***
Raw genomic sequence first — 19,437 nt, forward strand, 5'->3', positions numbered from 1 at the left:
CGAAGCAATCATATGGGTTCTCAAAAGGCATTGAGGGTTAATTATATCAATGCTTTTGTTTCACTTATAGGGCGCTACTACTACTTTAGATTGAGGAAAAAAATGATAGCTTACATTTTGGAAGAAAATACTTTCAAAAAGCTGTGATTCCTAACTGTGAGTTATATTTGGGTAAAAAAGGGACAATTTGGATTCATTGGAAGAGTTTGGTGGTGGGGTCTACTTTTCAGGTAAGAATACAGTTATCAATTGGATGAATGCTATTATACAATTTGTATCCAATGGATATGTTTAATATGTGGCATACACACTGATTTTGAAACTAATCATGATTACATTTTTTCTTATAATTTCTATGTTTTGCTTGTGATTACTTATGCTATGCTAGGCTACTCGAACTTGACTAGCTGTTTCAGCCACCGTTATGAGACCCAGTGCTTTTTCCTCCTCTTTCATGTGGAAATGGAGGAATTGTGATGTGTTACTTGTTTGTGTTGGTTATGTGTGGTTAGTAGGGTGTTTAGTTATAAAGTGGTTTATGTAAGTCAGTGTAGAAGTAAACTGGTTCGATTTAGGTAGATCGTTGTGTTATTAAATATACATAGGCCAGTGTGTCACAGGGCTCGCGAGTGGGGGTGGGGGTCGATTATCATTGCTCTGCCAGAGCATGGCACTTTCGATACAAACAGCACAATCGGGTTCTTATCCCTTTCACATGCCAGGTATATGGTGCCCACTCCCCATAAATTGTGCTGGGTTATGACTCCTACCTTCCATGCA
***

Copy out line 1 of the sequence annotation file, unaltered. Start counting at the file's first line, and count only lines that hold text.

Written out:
Raw genomic sequence first — 19,437 nt, forward strand, 5'->3', positions numbered from 1 at the left: